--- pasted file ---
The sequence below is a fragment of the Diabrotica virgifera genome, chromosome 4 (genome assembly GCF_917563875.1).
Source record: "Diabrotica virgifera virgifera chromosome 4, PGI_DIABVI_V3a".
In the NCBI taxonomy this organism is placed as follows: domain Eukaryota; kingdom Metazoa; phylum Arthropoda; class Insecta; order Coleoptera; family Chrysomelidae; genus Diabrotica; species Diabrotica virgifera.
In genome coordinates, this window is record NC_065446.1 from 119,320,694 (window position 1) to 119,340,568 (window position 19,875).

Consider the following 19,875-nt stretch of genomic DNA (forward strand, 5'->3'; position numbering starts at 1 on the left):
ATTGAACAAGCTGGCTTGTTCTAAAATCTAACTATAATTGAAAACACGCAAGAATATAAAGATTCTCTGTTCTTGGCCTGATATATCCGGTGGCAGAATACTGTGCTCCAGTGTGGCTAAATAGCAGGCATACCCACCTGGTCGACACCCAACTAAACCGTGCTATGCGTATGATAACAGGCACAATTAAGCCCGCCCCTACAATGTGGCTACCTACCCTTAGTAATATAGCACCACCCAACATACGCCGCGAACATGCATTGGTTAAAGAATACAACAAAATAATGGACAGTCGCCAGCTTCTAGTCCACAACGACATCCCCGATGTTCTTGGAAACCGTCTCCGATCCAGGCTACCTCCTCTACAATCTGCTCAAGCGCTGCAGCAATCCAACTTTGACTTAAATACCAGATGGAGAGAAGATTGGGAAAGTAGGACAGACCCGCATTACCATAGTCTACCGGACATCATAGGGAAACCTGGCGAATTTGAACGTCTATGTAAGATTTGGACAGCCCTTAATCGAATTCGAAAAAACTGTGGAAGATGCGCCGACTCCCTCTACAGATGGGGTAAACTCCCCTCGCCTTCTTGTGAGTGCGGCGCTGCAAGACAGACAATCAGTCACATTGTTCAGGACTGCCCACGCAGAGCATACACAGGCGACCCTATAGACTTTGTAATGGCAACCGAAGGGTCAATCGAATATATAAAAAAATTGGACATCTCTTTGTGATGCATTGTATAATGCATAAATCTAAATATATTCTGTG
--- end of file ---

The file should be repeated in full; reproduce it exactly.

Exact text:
The sequence below is a fragment of the Diabrotica virgifera genome, chromosome 4 (genome assembly GCF_917563875.1).
Source record: "Diabrotica virgifera virgifera chromosome 4, PGI_DIABVI_V3a".
In the NCBI taxonomy this organism is placed as follows: domain Eukaryota; kingdom Metazoa; phylum Arthropoda; class Insecta; order Coleoptera; family Chrysomelidae; genus Diabrotica; species Diabrotica virgifera.
In genome coordinates, this window is record NC_065446.1 from 119,320,694 (window position 1) to 119,340,568 (window position 19,875).

Consider the following 19,875-nt stretch of genomic DNA (forward strand, 5'->3'; position numbering starts at 1 on the left):
ATTGAACAAGCTGGCTTGTTCTAAAATCTAACTATAATTGAAAACACGCAAGAATATAAAGATTCTCTGTTCTTGGCCTGATATATCCGGTGGCAGAATACTGTGCTCCAGTGTGGCTAAATAGCAGGCATACCCACCTGGTCGACACCCAACTAAACCGTGCTATGCGTATGATAACAGGCACAATTAAGCCCGCCCCTACAATGTGGCTACCTACCCTTAGTAATATAGCACCACCCAACATACGCCGCGAACATGCATTGGTTAAAGAATACAACAAAATAATGGACAGTCGCCAGCTTCTAGTCCACAACGACATCCCCGATGTTCTTGGAAACCGTCTCCGATCCAGGCTACCTCCTCTACAATCTGCTCAAGCGCTGCAGCAATCCAACTTTGACTTAAATACCAGATGGAGAGAAGATTGGGAAAGTAGGACAGACCCGCATTACCATAGTCTACCGGACATCATAGGGAAACCTGGCGAATTTGAACGTCTATGTAAGATTTGGACAGCCCTTAATCGAATTCGAAAAAACTGTGGAAGATGCGCCGACTCCCTCTACAGATGGGGTAAACTCCCCTCGCCTTCTTGTGAGTGCGGCGCTGCAAGACAGACAATCAGTCACATTGTTCAGGACTGCCCACGCAGAGCATACACAGGCGACCCTATAGACTTTGTAATGGCAACCGAAGGGTCAATCGAATATATAAAAAAATTGGACATCTCTTTGTGATGCATTGTATAATGCATAAATCTAAATATATTCTGTG